10. 3 Seeing Double: The Repetition of Themes and Text in the Vercelli Book
    (pp. 63-105)

    It has become a commonplace to think about the texts in the Vercelli Book as having been selected, organized, and presented in no particular order, and with no particular plan. The most recent editor of the homilies, Donald G. Scragg, has argued that ‘it is probable that whoever assembled the collection had no preconceived idea of what items he would include and therefore no overall design for his book.’¹ A principal factor in Scragg’s assessment has been the repetition of items set for the same fast and feast days, so that in contrast to the traditional homiliary (where we might...

  11. 4 ‘Where Are They Now?’: The Sources and Techniques of Adaptation and Compilation in the Vercelli Book
    (pp. 106-139)

    Writing at the end of the ninth century in the preface to his translation of Augustine’sSoliloquies, the author generally purported to be King Alfred the Great fashions a vivid and celebrated image that explains his perceived role not simply as a translator, but as a transformer of inherited texts.¹ In an elaborate conceit, Alfred (if indeed it is he) describes the process as being much like that of a builder constructing a house.² He writes:³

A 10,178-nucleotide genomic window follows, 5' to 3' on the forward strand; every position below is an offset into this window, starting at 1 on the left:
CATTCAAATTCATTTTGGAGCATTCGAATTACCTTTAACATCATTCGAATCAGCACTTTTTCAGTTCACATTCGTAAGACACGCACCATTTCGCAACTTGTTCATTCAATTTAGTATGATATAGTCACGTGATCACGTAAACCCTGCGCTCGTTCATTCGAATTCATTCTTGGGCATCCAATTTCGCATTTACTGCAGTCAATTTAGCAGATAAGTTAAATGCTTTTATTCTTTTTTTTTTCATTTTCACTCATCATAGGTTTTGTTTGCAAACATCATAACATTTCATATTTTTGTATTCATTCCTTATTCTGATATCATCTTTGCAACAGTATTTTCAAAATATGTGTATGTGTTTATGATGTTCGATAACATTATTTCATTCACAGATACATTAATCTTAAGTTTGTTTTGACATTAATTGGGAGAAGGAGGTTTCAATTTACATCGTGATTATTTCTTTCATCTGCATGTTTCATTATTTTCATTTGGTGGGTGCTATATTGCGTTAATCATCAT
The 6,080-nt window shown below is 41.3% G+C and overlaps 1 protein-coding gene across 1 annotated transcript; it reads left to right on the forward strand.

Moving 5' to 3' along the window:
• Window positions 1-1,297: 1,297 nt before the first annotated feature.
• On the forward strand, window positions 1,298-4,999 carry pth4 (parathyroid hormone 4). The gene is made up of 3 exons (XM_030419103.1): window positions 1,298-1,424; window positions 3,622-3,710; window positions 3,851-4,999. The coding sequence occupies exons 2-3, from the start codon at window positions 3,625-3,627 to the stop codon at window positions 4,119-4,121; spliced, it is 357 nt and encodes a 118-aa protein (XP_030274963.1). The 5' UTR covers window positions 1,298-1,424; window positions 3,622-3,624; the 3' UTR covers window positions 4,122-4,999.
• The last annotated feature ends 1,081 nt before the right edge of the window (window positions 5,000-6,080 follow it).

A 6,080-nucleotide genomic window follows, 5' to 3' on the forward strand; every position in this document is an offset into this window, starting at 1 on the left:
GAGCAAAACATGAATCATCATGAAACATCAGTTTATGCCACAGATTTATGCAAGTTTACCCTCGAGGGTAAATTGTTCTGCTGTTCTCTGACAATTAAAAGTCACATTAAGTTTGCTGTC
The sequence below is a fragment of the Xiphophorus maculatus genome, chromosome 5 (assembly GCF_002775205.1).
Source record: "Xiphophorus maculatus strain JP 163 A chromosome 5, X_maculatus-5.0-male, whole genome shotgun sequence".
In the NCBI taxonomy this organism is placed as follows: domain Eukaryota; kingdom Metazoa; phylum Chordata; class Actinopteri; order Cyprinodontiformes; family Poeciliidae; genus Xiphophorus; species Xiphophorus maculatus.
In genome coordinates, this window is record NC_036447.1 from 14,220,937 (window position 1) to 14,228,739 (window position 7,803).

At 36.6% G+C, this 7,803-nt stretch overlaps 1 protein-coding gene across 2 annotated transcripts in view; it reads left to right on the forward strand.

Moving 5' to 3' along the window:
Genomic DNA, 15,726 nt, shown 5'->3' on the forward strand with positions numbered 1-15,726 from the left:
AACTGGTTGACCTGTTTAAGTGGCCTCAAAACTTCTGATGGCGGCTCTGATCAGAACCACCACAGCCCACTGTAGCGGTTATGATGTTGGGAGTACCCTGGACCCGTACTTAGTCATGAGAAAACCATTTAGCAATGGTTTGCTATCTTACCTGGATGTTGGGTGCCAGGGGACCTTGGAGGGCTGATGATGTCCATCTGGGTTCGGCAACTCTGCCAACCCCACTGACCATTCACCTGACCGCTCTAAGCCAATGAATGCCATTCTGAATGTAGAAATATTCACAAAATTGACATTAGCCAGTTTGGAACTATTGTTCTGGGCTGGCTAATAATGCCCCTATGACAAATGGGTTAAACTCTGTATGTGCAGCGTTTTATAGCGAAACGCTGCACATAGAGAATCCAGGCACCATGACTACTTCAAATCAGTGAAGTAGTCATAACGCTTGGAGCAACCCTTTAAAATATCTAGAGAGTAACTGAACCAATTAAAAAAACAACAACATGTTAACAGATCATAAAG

Gaderode me þonne kigclas and stuþansceaftas, and lohsceaftas and hylfa to ælcum þara tola þe ic mid wircan cuðe, and bohtimbru and bolttimbru, and,...

  12. 5 The ‘Body and Soul’ of the Vercelli Book: The Heart of the Corpus
    (pp. 140-178)

    It is perhaps to be expected that in a manuscript containing such a broad spectrum of materials associated with Judgment Day, and with such a marked emphasis on the importance of atonement and reform, themes relating to the soul and body feature prominently. Looking broadly at just those prose texts contained in the Vercelli manuscript, it is possible to locate at least eighteen different passages in eight different Vercelli homilies that address various aspects of the nature and condition of the human body and soul, and the fate of both entities after death.¹ Several of the homilies demonstrate a sustained...

  13. 6 ‘For the Sake of Beauty and Utility’: The Place of Figurative Language in the Vercelli Homilies
    (pp. 179-224)